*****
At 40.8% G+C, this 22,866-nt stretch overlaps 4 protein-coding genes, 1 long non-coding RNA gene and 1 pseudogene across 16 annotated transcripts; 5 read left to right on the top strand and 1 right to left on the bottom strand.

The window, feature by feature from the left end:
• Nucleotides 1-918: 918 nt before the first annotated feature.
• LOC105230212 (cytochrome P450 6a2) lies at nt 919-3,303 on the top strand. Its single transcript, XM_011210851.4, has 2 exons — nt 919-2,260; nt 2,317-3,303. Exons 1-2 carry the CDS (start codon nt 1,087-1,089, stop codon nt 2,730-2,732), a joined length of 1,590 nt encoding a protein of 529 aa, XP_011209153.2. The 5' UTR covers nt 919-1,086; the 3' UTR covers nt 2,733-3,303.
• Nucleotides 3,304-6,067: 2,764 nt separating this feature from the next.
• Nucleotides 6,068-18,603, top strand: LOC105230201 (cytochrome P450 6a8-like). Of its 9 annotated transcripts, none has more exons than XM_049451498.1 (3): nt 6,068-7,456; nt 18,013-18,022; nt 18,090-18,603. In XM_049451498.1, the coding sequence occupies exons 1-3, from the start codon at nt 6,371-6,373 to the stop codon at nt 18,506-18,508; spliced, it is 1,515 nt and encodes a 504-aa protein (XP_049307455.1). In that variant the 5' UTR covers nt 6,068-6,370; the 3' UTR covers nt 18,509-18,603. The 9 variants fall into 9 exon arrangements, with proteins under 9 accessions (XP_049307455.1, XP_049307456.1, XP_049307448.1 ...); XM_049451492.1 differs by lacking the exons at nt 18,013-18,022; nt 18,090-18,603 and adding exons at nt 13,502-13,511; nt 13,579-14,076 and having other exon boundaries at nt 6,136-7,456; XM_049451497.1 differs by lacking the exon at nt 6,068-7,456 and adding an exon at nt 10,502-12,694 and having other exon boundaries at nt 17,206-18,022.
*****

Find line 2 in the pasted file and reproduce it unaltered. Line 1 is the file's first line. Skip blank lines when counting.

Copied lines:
The window, feature by feature from the left end: